Chagall was absolutely besotted with Bella, he thought about her all the time while in Paris, and when they finally married, he expressed this endless amount of love and joy that suddenly overwhelmed him through his art. In painting ‘Birthday’, we see figures of Bella and Chagall in a kiss, the strength of their love allows them to defy gravity; he is already flying of happiness, while she seems ready to join him, carrying a bouquet of flowers in her hand. Chagall painted their room with religious devotion to details, and the space seems oddly real; notice the intricately woven fabric on the right, then the knife and a little purse on the table, and the view from the room. Chagall describes his new-found happiness in a way a poet would, just using colours instead of words, and he tells us: it’s real and it’s here, for the first time.

1949-marc-chagall-blue-landscapeMarc Chagall, Blue Landscape, 1949

Reading ‘My Life’ and observing his paintings from that period, you can sense his utter rapture and adoration for Bella. He even seems surprised that she could love him, this poor and clumsy boy who dreams of being a painter. He writes:

“In the mornings and evenings she would bring to my studio cakes she had baked with loving care, fried fish, boiled milk, colourful fabrics, and even boards of wood to use as an easel. All I had to do was open my window and in streamed the blueness of the sky, love and flowers with her. Dressed all in white or all in black, she has long been haunting my paintings, the great central image of my art.” (My Life)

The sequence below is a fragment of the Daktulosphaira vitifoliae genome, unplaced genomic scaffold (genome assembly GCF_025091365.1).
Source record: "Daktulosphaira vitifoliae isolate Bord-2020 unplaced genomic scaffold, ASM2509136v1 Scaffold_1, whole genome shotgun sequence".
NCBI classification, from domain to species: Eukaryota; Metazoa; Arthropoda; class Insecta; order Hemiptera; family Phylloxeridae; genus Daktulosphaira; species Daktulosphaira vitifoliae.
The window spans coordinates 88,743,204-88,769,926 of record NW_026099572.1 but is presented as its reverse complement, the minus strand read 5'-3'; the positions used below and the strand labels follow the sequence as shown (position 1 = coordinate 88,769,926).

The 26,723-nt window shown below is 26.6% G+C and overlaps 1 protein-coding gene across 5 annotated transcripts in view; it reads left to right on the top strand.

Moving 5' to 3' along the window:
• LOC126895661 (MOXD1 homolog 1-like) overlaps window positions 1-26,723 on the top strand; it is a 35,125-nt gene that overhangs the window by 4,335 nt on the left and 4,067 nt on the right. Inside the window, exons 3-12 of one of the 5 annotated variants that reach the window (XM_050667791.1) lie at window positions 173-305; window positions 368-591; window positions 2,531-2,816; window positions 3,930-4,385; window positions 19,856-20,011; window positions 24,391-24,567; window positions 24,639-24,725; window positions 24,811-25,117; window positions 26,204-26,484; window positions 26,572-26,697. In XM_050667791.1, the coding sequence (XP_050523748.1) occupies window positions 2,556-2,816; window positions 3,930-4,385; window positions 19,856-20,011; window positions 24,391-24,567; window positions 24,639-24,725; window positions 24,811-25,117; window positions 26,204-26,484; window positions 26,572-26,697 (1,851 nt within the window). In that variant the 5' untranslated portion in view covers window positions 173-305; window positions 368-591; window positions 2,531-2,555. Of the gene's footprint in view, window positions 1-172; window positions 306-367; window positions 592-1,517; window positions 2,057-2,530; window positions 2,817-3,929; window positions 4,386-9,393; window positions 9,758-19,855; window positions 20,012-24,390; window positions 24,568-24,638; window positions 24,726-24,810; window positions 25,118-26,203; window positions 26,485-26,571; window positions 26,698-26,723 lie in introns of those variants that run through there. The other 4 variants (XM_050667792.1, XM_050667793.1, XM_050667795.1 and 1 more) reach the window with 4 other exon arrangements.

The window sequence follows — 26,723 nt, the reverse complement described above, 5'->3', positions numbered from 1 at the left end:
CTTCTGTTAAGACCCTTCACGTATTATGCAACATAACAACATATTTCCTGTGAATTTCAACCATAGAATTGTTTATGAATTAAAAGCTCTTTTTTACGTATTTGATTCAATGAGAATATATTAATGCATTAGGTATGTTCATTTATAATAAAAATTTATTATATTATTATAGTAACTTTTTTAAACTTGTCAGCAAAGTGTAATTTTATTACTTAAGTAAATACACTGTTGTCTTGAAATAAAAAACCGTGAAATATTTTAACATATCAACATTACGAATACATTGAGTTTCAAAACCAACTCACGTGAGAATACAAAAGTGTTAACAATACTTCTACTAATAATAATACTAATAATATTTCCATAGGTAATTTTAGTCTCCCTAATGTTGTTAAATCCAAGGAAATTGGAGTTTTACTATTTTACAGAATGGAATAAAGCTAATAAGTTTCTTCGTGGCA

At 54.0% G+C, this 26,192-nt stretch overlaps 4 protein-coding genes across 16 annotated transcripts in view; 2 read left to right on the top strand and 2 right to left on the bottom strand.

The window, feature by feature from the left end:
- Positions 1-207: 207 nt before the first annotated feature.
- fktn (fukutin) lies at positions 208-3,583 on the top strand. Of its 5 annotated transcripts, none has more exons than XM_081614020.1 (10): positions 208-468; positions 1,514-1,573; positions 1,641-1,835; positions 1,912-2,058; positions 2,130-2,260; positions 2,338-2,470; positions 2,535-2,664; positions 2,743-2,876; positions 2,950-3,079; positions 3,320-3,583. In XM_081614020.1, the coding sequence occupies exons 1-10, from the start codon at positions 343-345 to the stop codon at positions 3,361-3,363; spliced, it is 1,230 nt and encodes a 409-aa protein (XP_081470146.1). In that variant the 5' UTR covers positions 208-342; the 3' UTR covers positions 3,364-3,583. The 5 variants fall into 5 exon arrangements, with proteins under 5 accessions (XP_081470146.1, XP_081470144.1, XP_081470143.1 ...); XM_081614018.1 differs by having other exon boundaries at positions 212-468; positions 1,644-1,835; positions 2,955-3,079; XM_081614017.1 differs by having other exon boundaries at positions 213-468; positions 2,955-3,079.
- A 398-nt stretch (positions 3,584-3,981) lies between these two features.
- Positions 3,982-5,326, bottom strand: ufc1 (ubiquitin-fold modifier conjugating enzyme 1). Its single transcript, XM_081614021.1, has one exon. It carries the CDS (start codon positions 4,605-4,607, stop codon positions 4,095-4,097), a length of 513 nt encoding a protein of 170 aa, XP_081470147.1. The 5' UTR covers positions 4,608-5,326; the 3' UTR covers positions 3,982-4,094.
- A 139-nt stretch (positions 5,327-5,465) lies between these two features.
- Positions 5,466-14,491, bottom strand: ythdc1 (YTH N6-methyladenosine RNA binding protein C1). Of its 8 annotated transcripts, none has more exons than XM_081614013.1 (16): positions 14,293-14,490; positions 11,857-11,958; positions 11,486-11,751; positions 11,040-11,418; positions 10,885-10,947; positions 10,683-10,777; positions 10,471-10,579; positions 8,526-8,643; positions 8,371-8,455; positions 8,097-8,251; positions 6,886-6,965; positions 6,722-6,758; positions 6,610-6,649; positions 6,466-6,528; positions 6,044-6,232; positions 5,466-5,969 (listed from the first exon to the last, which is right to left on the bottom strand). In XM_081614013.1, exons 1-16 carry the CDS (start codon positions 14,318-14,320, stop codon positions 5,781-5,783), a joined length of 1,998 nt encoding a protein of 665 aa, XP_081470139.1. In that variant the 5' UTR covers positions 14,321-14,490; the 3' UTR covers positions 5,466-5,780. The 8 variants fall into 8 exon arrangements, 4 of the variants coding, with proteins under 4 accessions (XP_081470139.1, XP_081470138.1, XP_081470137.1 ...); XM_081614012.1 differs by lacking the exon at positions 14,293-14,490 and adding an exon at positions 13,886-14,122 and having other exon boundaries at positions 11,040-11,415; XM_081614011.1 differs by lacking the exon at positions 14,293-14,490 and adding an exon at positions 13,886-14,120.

1917-18-marc-chagall-the-promenadeMarc Chagall, The Promenade, 1917-18

You can really imagine him painting cows, fiddlers, lovers and poets in serenity all day, immersed in colour, meditating in every brushstroke, and the sparkle in his sky blue eyes when she’d enter the room. If only this beautiful dream, painted indeed in the colour of love, lasted forever. In both paintings, ‘Birthday’ and ‘Bella in White Collar’ we see Bella’s dress as he’d described it in the book. In painting ‘The Promenade’, he’s holding her hand like a balloon, with a wide smile on his face, while the town shaped in a Cubist style and painted in emerald green sleeps in the background.

It must have been wonderful to be loved by this gentle and humble dreamer with a vivid imagination. Lucky Bella.

1926-marc-chagall-lovers-with-half-moonMarc Chagall, Lovers with Half Moon, 1926

Chagall often paints lovers surrounded by a mystical blue colour, with a moon in the background, perhaps referring to his own love story with Bella again. In ‘My Life’, which is not a typical autobiography but a vibrant kaleidoscope of memories, he writes of kissing Bella at night, and also, one time, her parents locked the house and she couldn’t get outside to meet him so she got out through the window. Naturally, neighbourhood was gossiping, that’s not unusual for a small town like Vitebsk, and nobody would believe Chagall that his fiancee remained even more pure than Raphael’s Madonna, to quote Chagall himself. A reminder: this all takes place in 1909, and people tend to think that modern world is completely different, well I guess it isn’t. Love was love, and dreams were dreams – two main forces behind Chagall’s work.

1914-blue-lovers-marc-chagallMarc Chagall, Blue Lovers, 1914